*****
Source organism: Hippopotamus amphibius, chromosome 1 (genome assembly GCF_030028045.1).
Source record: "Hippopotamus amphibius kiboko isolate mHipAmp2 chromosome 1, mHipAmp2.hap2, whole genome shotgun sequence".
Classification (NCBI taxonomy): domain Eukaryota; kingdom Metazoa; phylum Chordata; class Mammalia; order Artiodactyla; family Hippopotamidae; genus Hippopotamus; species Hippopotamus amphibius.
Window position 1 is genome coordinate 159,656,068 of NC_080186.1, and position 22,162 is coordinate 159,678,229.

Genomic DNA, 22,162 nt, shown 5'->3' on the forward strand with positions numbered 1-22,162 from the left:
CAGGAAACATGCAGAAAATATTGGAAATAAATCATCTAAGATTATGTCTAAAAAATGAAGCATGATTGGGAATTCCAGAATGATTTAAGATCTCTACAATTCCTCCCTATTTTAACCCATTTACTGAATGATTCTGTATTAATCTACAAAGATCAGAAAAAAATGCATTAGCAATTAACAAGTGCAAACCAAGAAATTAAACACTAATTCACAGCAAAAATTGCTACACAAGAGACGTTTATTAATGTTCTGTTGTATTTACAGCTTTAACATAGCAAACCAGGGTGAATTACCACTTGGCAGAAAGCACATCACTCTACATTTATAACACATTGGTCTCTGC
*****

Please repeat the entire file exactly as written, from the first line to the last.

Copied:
Source organism: Hippopotamus amphibius, chromosome 1 (genome assembly GCF_030028045.1).
Source record: "Hippopotamus amphibius kiboko isolate mHipAmp2 chromosome 1, mHipAmp2.hap2, whole genome shotgun sequence".
Classification (NCBI taxonomy): domain Eukaryota; kingdom Metazoa; phylum Chordata; class Mammalia; order Artiodactyla; family Hippopotamidae; genus Hippopotamus; species Hippopotamus amphibius.
Window position 1 is genome coordinate 159,656,068 of NC_080186.1, and position 22,162 is coordinate 159,678,229.

Genomic DNA, 22,162 nt, shown 5'->3' on the forward strand with positions numbered 1-22,162 from the left:
CAGGAAACATGCAGAAAATATTGGAAATAAATCATCTAAGATTATGTCTAAAAAATGAAGCATGATTGGGAATTCCAGAATGATTTAAGATCTCTACAATTCCTCCCTATTTTAACCCATTTACTGAATGATTCTGTATTAATCTACAAAGATCAGAAAAAAATGCATTAGCAATTAACAAGTGCAAACCAAGAAATTAAACACTAATTCACAGCAAAAATTGCTACACAAGAGACGTTTATTAATGTTCTGTTGTATTTACAGCTTTAACATAGCAAACCAGGGTGAATTACCACTTGGCAGAAAGCACATCACTCTACATTTATAACACATTGGTCTCTGC